As shown above, last season Overseas TV deals saw each Premier League team earn £39,090,596.
But despite the Premier League securing lucrative deals for the 16/17 - 18/19 broadcast cycle, new contracts for international markets for the 19/20 - 21/22 cycle have already been wrapped up for twice as much money.
For 2016 - 2019, SSMG are paying the Premier League £13 million per season to broadcast matches in China. For the 2019 - 2022 cycle, digital firm PPTV will pay £180 million per year to broadcast in the region.
Similarly, the main sports broadcaster in Sub-Saharan Africa, Supersport, recently agreed to pay £168m per year to broadcast the Premier League in their region. Thats double the £84 million a year they pay for the current cycle.
In a slightly different situation, American giants NBC are paying £128 million per season through 2022 in a 6 year deal worth twice as much as the previous one.
Altogether, the Premier League currently makes £1.07 billion a year from overseas broacasting deals. As of 2019 and the advent of a new broadcast cycle, three regions: China, USA & Subsaharan Africa will be paying £476 million a year - almost half the amount earned by the PL from broadcasting worldwide in the previous cycle.
The league is currently shown in 212 territories, with a potential audience of 4.7 billion people - it comes at no surprise that new contracts for international markets are currently booming in value for both the EPL, and the other major leagues in Europe. Deloitte’s Annual Review of Football Finance 2017 estimates that c.80% of projected total revenue growth of Europe’s ‘big five’ leagues between 2015/16 and 2017/18 are attributable to new broadcasting rights arrangements. In a few years it is likely this proportion of Premier League income could grow dramatically while the domestic market fades away.
Negotiations for broadcasting rights of many other international regions are set to take place before the end of the year...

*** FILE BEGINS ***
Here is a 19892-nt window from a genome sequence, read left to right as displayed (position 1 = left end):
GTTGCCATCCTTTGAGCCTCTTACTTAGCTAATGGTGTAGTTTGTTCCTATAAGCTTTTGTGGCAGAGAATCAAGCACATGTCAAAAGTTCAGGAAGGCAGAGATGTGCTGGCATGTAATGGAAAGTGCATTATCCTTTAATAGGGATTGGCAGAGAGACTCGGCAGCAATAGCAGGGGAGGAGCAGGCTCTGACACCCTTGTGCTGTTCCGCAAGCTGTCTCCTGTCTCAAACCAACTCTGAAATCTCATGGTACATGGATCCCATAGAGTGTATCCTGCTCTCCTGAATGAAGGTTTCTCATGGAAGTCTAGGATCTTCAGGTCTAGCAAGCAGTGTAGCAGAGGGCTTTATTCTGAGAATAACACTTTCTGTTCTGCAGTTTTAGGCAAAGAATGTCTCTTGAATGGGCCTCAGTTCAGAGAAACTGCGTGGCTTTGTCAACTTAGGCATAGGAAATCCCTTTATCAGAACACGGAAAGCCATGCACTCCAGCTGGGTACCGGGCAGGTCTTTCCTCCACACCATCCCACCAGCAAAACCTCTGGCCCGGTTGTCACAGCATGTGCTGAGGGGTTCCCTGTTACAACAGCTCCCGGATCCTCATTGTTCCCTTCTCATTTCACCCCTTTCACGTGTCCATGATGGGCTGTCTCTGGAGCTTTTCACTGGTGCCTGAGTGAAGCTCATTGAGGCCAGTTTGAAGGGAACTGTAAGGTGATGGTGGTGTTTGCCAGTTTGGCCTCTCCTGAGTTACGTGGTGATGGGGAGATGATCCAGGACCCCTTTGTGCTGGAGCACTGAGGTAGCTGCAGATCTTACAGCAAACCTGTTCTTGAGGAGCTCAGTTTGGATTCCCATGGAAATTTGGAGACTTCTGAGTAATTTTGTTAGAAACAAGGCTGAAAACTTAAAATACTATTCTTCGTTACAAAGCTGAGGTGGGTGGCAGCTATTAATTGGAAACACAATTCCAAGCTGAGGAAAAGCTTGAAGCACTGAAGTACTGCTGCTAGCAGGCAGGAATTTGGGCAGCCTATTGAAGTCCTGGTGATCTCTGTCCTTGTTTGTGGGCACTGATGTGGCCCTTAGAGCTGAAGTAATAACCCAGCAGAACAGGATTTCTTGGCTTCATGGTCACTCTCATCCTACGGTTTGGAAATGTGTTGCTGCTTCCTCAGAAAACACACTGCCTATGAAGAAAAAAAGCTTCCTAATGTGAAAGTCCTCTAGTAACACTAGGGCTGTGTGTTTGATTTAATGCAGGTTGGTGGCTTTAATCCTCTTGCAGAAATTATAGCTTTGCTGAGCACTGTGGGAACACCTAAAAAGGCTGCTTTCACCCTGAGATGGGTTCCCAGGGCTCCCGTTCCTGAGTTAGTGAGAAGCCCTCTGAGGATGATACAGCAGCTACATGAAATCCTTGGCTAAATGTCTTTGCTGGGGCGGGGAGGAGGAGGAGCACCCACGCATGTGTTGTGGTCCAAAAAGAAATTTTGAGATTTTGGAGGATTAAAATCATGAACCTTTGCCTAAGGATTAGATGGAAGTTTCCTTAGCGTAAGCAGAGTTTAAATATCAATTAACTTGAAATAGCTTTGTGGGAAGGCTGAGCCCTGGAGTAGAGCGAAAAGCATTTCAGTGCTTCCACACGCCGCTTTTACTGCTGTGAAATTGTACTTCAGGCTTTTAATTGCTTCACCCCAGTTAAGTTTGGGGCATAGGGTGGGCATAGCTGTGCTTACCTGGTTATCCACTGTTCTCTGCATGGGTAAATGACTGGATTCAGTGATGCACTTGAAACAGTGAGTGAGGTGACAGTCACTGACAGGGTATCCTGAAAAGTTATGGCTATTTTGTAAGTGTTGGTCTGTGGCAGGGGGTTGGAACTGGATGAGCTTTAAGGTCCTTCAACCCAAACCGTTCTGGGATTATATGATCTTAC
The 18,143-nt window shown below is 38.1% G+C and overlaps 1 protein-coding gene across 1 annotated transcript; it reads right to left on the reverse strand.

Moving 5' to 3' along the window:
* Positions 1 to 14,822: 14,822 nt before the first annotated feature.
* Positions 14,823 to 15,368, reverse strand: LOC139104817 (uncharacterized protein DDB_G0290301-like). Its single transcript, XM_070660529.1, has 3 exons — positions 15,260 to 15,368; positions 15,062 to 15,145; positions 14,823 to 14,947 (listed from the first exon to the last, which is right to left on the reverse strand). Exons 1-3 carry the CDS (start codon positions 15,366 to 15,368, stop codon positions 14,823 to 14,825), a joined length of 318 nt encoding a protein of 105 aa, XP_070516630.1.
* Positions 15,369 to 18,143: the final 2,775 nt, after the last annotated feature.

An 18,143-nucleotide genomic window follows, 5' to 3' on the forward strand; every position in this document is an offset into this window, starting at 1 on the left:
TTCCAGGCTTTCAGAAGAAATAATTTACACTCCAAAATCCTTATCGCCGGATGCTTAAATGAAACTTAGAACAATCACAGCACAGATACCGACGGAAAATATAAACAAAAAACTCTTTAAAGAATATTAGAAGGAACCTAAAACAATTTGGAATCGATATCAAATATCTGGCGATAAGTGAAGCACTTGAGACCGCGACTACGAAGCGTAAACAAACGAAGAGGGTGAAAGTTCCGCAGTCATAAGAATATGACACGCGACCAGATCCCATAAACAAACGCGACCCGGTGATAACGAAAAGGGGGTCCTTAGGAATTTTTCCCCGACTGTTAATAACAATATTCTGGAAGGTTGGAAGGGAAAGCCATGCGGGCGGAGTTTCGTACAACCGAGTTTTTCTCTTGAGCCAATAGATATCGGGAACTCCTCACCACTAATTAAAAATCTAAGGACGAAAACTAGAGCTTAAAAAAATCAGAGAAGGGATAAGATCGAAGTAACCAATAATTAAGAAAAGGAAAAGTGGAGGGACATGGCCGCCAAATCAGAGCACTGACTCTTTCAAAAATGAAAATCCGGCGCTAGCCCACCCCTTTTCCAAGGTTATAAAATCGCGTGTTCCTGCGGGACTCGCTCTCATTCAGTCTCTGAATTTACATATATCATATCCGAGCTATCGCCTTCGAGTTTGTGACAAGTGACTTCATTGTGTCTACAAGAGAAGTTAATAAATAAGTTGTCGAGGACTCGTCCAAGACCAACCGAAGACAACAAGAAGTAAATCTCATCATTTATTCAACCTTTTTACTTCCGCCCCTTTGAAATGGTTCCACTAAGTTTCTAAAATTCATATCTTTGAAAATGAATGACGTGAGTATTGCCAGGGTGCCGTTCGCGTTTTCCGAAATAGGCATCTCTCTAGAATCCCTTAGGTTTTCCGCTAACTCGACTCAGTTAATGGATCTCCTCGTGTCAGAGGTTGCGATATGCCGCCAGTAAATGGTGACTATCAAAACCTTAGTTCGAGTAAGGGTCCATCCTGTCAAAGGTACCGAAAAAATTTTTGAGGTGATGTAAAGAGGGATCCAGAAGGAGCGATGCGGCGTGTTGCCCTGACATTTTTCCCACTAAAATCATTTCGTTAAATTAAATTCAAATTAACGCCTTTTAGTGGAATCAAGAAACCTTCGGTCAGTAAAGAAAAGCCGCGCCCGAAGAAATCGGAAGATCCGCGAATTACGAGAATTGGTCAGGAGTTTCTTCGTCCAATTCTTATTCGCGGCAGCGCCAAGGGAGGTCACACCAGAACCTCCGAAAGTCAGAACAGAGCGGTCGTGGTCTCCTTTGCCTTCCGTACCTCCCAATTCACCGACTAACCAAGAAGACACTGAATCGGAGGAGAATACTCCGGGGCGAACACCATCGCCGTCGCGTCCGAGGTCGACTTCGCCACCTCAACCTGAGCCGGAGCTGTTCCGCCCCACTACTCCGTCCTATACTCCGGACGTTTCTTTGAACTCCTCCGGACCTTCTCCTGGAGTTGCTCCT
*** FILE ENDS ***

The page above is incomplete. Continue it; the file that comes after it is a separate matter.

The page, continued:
The Big 6 & Scudamore's Proposal
The increasing significance of international broadcasting rights to the league and its members brings us back to the meeting of club executives in London earlier this month. Currently all 20 teams evenly share the income from overseas broadcast payments, but the so-called Big 6 - Arsenal, Chelsea, Liverpool, Man City, Man U, Tottenham - believe they deserve a larger share. These clubs claim their global brands are whats driving the rise of the Premier League's foreign TV revenue and they have a point - they're the ones spending large sums of money engaging the foreign consumer with pre-season tours and marketing investments. Additionally, foreign audience fan-base is disproportionately in support for the Big 6 over smaller clubs in the league - I doubt there there are many fans down in Sub-Saharan Africa tuning in to watch Brighton vs Huddersfield on a Saturday afternoon.
With further negotiations for domestic and foreign broadcasting rights to take place before the end of the year, Richard Scudamore, the Premier League's Chairman, is attempting to find a compromise whereby the league's members maintain unity and ensure the league's long term success.
Scudamore unsuccessfully proposed that 35% of the overseas domestic rights pot be allocated according to final league position. He needed 14 out of the 20 clubs to agree for such a proposal to pass, but he was met with strong opposition. Many of the smaller clubs in the league rejected the proposal citing the fact that the Premier League's International Broadcasting Income is growing faster than Domestic Broadcasting Income, and that Scudamore's proposal will only increase the gap between the 'Big 6' and the remaining clubs in the league.
The smaller clubs argue that it is the Premier League's competitive balance that makes it so popular abroad and thus are pushing for a more egalitarian split of overseas broadcast income.
The meeting held in October was therefore unsuccessful and no compromise could be found on how the overseas broadcast revenues will be split in the future. But the fact that the discussion has merely been adjourned & will resume some time in November, there is still hope that a compromise can be found - we are however left wondering what sort of proposal Richard Scudamore is currently putting together. Will he propose a smaller percentage of overseas TV income be allocated to clubs based on league position, or does he have something entirely different in mind? How will the Big 6 react to negotiations in November, and will we see another stalemate heading into 2018?